The work of a 3D printer is based on the principle of additive manufacturing. This is a technique by which objects are made by adding layer after layer until the final product takes shape (Petronzio 2013). The use of this device involves three stages; modeling, printing, and finishing. It is important to note that a computer is required during the modeling stage of 3D printing. These are the main aspects that can be distinguished.
The first step is the creation of a 3D model. This task can be done with the help of computer-aided design (CAD) software. This software is used to create original design that will be divided into digital cross-sections (Petronzio 2013). The users, who have not learned to use this software, can purchase ready-made designs from websites like Thingiverse, Sculpteo or Shapeways (Petronzio, 2013). Clients can also order customized designs from these websites. The finished model is then sent to the printer.
The digital file that contains this model has to have the extension .STL, which stands for Standard Tessellation Language. While processing the image, the printer slices it into three-dimensional polygons. When this task is done, the printing stage begins. Once the 3D file has been processed, the material and printer resolution are chosen. When these parameters are set, a gear rolls the plastic material into the print head.
The material is the string-like strand of plastic coiled in the back of the printer. This material could be either polylactic acid (PLA) or acrylonitrile butadiene styrene (ABS). While in the print head, the plastic passes through a heated tube, where is melted and deposited through the nozzle to the print head. The print bed has to be warmed up when using ABS plastic to prevent the base structure from bending or coiling. On the other hand, PLA can work on any platform. This is the main advantage of this material.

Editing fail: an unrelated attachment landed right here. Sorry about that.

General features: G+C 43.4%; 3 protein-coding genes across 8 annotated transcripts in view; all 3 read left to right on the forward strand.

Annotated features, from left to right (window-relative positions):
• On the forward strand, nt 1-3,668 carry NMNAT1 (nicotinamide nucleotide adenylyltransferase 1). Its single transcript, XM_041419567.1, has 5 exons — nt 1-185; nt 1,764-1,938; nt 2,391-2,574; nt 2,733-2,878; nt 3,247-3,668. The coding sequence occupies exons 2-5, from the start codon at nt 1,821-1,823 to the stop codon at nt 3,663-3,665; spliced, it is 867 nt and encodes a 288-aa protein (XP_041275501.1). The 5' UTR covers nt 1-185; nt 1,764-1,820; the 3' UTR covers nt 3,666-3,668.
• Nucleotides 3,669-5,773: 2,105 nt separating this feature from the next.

The print head can move horizontally in any direction because it is supported by the X and Y axis rods. The print bed also moves along the Z axis to give the machine vertical movement. Both the print head and the print bed have stepper motors, receive signals from the processor.
The signals tell the motors the amount of rotation required to achieve a certain degree of movement. In turn, the movement of the print head is directed by the 3D file sent to the printer. The head moves horizontally above the bed laying plastic while the print bed moves vertically after each layer is complete. This process continues until a solid object emerges. It has to correspond to the parameters which are included in the 3D file.
When the printing stage is complete, the object is given a few minutes to cool down. Post-processing may also be required to remove the unwanted parts from the final product. For instance, the rough edges can be polished. Caution should be exercised because some parts may still be weak due to slow cooling.
The printed object is ready for use once proper cooling is done and the finishing touches have been applied. It should be mentioned 3D printers can be used to produce various types of products such as food or clothes. On the whole, these devices can transform various industries in the future.
Alred, G., Brusaw, C., & Oliu, W. (2010). Handbook of Technical Writing (9th Edition). Boston, MA: Bedford-St. Martin’s.
Petronzio, M. (2013). How 3D Printing Actually Works. Retrieved from https://mashable.com/2013/03/28/3d-printing-explained/